BUSINESS

Amazon seeks to hire 100,000 to keep up with surge in orders

Mar 17, 2020, 7:44 AM
amazon online cyber monday shopping...
FILE - In this Dec. 17, 2019, file photo, Tahsha Sydnor stows packages into special containers after Amazon robots deliver separated packages by zip code at an Amazon warehouse facility in Goodyear, Ariz. On Monday, March 16, 2020, Amazon said that it needs to hire 100,000 people across the U.S. to keep up with a crush of orders as the coronavirus spreads and keeps more people at home, shopping online. (AP Photo/Ross D. Franklin, File)
(AP Photo/Ross D. Franklin, File)

NEW YORK (AP) — Amazon said Monday that it needs to hire 100,000 people across the U.S. to keep up with a crush of orders as the coronavirus spreads and keeps more people at home, shopping online.

The online retailer said it will also temporarily raise pay by $2 an hour through the end of April for hourly employees. That includes workers at its warehouses, delivery centers and Whole Foods grocery stores, all of whom make at least $15 an hour. Employees in the United Kingdom and other European countries will get a similar raise.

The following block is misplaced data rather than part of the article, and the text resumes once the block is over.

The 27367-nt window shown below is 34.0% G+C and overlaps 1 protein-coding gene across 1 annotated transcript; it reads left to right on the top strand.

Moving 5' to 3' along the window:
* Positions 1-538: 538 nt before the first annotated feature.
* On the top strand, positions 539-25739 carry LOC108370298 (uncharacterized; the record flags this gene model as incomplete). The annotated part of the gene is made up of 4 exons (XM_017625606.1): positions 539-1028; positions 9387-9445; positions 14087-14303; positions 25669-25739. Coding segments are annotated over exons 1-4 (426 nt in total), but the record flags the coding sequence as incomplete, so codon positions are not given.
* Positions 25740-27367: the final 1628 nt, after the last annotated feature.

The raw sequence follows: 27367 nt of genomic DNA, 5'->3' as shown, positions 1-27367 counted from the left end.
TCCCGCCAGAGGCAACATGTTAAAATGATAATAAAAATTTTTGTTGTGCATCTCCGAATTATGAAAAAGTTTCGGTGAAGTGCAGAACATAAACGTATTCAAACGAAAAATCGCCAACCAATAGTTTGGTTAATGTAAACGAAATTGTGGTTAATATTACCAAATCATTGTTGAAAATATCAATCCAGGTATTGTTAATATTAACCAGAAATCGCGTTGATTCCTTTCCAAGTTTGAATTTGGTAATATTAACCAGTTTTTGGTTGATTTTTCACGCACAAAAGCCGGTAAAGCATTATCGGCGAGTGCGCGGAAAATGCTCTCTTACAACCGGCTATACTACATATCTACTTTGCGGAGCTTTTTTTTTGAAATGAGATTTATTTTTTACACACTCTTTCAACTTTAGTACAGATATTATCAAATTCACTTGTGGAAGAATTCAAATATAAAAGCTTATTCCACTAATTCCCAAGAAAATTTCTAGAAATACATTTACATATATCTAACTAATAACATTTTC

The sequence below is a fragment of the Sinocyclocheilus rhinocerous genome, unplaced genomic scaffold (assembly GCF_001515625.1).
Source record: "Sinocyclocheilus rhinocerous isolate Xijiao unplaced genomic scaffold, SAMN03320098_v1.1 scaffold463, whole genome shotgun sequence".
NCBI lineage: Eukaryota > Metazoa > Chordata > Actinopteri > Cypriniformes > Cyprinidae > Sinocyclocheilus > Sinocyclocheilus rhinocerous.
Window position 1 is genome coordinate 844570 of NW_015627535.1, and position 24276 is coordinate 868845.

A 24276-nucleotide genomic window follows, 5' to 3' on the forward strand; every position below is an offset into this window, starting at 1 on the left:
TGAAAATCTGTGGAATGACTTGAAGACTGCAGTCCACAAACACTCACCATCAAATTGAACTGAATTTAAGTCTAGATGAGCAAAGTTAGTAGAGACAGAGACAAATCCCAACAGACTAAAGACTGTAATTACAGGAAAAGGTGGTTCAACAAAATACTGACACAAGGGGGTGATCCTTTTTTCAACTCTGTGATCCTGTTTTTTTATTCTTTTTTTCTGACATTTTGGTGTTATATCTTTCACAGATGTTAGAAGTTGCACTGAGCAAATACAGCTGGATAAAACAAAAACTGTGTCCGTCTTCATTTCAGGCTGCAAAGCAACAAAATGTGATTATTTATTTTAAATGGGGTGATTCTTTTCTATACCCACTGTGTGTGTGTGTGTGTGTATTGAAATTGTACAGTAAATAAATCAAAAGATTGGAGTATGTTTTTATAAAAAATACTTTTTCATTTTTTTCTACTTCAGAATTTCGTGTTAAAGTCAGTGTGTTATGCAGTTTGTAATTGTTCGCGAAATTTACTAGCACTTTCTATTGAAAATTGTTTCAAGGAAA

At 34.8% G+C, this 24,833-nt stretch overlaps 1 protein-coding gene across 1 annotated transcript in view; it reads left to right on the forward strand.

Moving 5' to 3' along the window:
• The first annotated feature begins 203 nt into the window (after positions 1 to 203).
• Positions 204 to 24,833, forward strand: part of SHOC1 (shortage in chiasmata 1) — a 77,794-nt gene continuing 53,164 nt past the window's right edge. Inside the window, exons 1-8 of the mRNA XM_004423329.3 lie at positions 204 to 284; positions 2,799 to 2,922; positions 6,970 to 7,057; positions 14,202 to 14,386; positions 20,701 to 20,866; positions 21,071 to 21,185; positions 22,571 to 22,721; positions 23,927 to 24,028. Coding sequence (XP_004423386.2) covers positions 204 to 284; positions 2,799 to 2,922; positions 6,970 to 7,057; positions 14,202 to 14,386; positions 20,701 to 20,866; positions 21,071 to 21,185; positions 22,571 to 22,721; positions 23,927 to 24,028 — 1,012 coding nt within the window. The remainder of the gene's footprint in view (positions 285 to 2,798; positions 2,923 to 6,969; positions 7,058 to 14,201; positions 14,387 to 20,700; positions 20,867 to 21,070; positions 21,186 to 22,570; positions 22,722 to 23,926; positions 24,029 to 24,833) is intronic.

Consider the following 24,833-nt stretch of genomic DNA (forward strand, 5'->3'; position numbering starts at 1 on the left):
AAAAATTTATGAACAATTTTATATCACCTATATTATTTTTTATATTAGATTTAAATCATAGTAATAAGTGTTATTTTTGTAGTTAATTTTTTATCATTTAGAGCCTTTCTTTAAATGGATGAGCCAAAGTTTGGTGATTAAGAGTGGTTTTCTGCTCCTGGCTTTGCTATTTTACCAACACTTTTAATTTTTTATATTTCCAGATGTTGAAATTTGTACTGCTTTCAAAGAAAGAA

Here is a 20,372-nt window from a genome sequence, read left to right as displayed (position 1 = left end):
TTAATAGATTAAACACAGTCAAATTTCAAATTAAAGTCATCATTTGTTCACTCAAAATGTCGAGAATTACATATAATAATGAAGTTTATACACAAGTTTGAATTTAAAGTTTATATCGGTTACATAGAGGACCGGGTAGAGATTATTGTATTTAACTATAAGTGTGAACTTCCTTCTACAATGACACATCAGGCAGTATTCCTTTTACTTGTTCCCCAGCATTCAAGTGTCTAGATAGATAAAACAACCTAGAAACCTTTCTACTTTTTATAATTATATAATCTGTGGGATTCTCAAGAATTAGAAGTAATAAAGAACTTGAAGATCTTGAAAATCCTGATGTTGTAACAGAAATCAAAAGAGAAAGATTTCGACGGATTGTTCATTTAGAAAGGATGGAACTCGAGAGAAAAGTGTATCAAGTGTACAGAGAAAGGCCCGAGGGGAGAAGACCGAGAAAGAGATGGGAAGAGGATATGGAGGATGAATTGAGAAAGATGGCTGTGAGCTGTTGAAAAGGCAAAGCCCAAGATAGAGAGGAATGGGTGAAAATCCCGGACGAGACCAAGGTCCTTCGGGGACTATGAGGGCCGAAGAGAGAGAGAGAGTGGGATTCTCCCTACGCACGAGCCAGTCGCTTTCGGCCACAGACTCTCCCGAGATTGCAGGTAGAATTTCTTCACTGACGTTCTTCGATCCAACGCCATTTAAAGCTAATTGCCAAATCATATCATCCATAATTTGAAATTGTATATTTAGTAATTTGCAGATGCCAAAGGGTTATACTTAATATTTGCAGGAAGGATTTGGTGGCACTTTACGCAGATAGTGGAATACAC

“We are seeing a significant increase in demand, which means our labor needs are unprecedented for this time of year,” said Dave Clark, who oversees Amazon’s warehouse and delivery network.

Amazon said this weekend that a surge of orders is putting its operations under pressure. It warned shoppers that it could take longer than the usual two days to get packages. It also said it was sold out of many household cleaning supplies and is working to get more in stock.

Last week, Amazon tweaked to its time-off policy for hourly workers, telling them they could take as much time off as they wanted in March, although they would only be paid if they had earned time off. Additionally, Amazon said it would pay hourly workers for up to two weeks if they contracted the virus or needed to be quarantined.

The Seattle-based company said the new job openings are for a mix of full-time and part-time positions and include delivery drivers and warehouse workers, who pack and ship orders to shoppers.

Amazon is already the second-largest U.S.-based employer behind Walmart, with nearly 800,000 workers worldwide.

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Follow Joseph Pisani at http://twitter.com/josephpisani

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Amazon seeks to hire 100,000 to keep up with surge in orders